AARP AARP States Montana

Hiking Adventures with Shannon & Ridley: Mt. Helena

Mt. Helena Ridge Trail 2.jpg

About the Author

Shannon and Ridley-CR.jpg

Hi! My name is Shannon, and I am currently an intern with AARP Montana and a student at Carroll College in Helena. I am originally from Seattle, WA and have started to explore Montana’s great outdoors! Last year I decided to get a dog, a Dalmatian, and she is the best. Dalmatians and many other dogs are very high energy and need lots of exercise. My dog, Ridley, and I go hiking everyday around Helena at various spots. She is so fun, full of energy, and really inspires me to get out and enjoy the little things. It has been a blast to explore and see the different scenery around me. You would be surprised just how stunning these trails really are. Join me on this adventure as we discover new trails!



One of Helena's Greatest Attributes: Her Incredible Hiking Trails

Base of Mt Helena Trails.jpg
Shannon and Ridley Hiking in Helena

Okay, so now that we are done with the snow it is time to get out and enjoy what Montana has to offer. You can breathe the fresh air, get exercise, and have fun! Helena has miles of well-maintained trails nearby.

Hikers, if you have yet to explore the Helena trails, you will be surprised and delighted by how easy it is to go hiking around Helena. If you are a dog lover, you will be pleased to know that you will run into dogs on the trails. The nice thing about these trails is that they are all dog friendly and have the option to take your dog off leash. Hikers, please make sure your dog is trained before taking the leash off.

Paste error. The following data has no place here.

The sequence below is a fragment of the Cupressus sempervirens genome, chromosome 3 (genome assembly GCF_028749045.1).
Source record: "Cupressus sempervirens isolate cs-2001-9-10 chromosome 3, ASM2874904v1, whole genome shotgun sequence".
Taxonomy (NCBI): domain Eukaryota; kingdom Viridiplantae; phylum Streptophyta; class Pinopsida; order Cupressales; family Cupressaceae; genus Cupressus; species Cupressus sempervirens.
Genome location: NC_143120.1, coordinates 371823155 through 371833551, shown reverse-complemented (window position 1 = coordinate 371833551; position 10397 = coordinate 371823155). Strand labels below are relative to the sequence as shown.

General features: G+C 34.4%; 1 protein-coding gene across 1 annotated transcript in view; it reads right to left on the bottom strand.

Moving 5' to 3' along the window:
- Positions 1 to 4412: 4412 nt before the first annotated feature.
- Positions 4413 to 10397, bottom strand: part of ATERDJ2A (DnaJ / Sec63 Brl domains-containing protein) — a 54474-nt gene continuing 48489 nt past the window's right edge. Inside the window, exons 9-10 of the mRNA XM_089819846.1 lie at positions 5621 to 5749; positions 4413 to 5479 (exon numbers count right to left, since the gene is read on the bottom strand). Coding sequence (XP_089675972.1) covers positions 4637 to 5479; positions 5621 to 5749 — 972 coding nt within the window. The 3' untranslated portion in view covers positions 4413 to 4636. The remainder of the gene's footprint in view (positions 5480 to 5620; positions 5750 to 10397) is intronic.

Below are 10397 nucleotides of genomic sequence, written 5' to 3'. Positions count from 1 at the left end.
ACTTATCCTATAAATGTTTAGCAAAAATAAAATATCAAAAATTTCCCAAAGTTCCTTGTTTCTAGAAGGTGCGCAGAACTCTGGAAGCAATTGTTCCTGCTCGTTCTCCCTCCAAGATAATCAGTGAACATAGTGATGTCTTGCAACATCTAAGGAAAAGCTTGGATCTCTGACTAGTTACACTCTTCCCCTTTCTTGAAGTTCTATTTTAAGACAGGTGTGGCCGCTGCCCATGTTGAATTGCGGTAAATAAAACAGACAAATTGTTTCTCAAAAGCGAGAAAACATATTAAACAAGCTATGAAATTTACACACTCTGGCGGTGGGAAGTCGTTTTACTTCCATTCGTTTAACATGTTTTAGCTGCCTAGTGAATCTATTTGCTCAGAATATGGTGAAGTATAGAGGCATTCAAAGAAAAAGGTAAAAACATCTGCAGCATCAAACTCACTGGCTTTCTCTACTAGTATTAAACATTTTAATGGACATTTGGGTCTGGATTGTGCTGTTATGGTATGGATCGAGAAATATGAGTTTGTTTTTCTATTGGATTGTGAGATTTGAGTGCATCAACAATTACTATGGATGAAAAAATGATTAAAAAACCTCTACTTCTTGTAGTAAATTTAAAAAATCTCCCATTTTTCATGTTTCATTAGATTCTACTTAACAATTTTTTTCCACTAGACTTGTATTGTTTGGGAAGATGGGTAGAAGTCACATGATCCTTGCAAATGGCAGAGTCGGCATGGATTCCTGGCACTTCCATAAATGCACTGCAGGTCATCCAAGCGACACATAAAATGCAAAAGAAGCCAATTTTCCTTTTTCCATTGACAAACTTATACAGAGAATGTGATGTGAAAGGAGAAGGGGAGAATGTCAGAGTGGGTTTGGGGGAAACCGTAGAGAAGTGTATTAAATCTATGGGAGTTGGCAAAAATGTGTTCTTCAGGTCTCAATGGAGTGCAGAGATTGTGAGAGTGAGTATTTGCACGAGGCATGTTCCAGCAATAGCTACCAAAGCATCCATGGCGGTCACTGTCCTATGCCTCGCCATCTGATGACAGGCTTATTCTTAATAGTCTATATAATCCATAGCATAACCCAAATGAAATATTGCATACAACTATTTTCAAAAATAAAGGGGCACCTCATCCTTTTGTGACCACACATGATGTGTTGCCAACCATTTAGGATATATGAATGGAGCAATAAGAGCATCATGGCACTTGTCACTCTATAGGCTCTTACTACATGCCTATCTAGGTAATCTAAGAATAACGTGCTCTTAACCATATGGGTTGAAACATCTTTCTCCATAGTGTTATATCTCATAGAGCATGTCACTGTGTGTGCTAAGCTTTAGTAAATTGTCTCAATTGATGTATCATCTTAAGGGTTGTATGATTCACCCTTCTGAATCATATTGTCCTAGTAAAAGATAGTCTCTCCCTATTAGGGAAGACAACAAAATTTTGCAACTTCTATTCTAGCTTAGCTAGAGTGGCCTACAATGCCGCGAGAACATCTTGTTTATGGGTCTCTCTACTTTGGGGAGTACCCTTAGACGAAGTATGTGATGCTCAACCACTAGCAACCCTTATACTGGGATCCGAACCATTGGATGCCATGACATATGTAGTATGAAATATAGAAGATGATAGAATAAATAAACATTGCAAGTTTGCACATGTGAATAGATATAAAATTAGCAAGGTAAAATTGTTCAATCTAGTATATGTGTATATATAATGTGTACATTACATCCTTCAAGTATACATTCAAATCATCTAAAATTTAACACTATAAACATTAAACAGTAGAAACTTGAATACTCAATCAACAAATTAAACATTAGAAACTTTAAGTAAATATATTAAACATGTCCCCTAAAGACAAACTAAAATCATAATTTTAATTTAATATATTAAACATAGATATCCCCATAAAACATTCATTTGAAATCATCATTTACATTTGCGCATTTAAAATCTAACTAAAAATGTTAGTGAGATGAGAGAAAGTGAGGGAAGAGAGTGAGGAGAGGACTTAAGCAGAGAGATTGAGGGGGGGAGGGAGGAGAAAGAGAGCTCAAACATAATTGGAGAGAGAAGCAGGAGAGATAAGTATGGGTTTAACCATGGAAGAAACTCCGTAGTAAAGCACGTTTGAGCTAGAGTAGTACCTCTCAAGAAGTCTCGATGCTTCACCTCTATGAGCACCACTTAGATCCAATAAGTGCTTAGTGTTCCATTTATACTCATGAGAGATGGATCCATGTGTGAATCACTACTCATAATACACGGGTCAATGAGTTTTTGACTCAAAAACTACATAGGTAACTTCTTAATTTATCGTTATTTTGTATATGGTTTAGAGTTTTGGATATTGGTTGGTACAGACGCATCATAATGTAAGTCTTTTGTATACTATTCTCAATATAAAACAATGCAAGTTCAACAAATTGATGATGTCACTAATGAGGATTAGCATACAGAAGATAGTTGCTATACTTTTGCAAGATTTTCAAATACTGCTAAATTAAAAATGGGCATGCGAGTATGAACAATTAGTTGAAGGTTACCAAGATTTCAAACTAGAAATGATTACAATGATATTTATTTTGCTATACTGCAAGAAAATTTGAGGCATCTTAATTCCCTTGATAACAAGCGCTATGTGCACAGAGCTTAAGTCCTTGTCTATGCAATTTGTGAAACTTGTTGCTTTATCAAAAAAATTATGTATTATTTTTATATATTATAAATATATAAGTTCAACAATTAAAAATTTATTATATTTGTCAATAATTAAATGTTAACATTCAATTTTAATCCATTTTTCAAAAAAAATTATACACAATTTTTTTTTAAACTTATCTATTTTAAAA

Best of all, there are plenty of hikes for all skill levels: easy, moderate, and hard.

Afraid you’ll get lost? Don’t be! Signs will guide you.

Mt. Helena
There are various trails that lead to the summit of Mount Helena, located inside the city limits that vary in difficulty. Hikers can reach most of the trails by going to the Mt. Helena Parking Lot. The parking lot is up Reeder’s Village which can be reached by taking Park Avenue. Hikers will pass Park Avenue Bakery and Reeder’s Alley on their way up, then there is a big sign that says Reeder’s Village which you will want to turn at. As hikers go up there are signs that direct you to the parking lot. At the parking lot, hikers will find bathrooms in the middle of the lot and a map of the trails at the beginning of the 1906 trail.

Pack a snack, some water, and sunscreen! Let’s hit the trails.

1906 Trail

1906 Powerline - 2.jpg
1906 Trail

First, Helena’s most travelled path, the 1906 trail. Hikers will start at the Mt. Helena parking lot. There are signs that will lead hikers along the way for them to stay on the right path. The 1906 trail is beautiful with scenery changing the farther you go up. At first, trees surround hikers. Further up there are cliffs which hikers can admire or, if you’re brave and able, ascend the rock face. Around these cliffs, a little hideout known as Devil’s Kitchen can be found, which is a small cavity in the side of the mountain that is fun to check out. Make sure to pick up your head every now and then to enjoy the view! This trail is a moderate hiking level and will take approximately 45 minutes to an hour to make it to the summit. Round trip, the trail is approximately 2 hours.